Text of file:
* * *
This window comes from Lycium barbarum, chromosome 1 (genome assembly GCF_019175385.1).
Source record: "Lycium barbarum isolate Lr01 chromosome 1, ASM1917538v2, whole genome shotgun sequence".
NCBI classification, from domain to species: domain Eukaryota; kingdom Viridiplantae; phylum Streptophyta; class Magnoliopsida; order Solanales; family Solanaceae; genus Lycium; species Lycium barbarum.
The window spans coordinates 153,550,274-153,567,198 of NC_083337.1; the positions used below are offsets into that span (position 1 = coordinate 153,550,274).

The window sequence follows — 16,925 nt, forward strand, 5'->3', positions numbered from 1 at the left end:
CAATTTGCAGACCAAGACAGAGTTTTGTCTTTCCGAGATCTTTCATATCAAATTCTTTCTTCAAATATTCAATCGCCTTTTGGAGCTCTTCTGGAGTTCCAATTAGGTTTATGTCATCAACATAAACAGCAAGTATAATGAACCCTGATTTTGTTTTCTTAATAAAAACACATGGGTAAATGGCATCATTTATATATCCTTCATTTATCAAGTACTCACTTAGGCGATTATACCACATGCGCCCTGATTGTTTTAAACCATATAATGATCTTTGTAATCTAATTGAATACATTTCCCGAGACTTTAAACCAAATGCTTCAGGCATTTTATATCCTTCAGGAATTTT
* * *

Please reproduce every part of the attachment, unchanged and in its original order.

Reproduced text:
This window comes from Lycium barbarum, chromosome 1 (genome assembly GCF_019175385.1).
Source record: "Lycium barbarum isolate Lr01 chromosome 1, ASM1917538v2, whole genome shotgun sequence".
NCBI classification, from domain to species: domain Eukaryota; kingdom Viridiplantae; phylum Streptophyta; class Magnoliopsida; order Solanales; family Solanaceae; genus Lycium; species Lycium barbarum.
The window spans coordinates 153,550,274-153,567,198 of NC_083337.1; the positions used below are offsets into that span (position 1 = coordinate 153,550,274).

The window sequence follows — 16,925 nt, forward strand, 5'->3', positions numbered from 1 at the left end:
CAATTTGCAGACCAAGACAGAGTTTTGTCTTTCCGAGATCTTTCATATCAAATTCTTTCTTCAAATATTCAATCGCCTTTTGGAGCTCTTCTGGAGTTCCAATTAGGTTTATGTCATCAACATAAACAGCAAGTATAATGAACCCTGATTTTGTTTTCTTAATAAAAACACATGGGTAAATGGCATCATTTATATATCCTTCATTTATCAAGTACTCACTTAGGCGATTATACCACATGCGCCCTGATTGTTTTAAACCATATAATGATCTTTGTAATCTAATTGAATACATTTCCCGAGACTTTAAACCAAATGCTTCAGGCATTTTATATCCTTCAGGAATTTT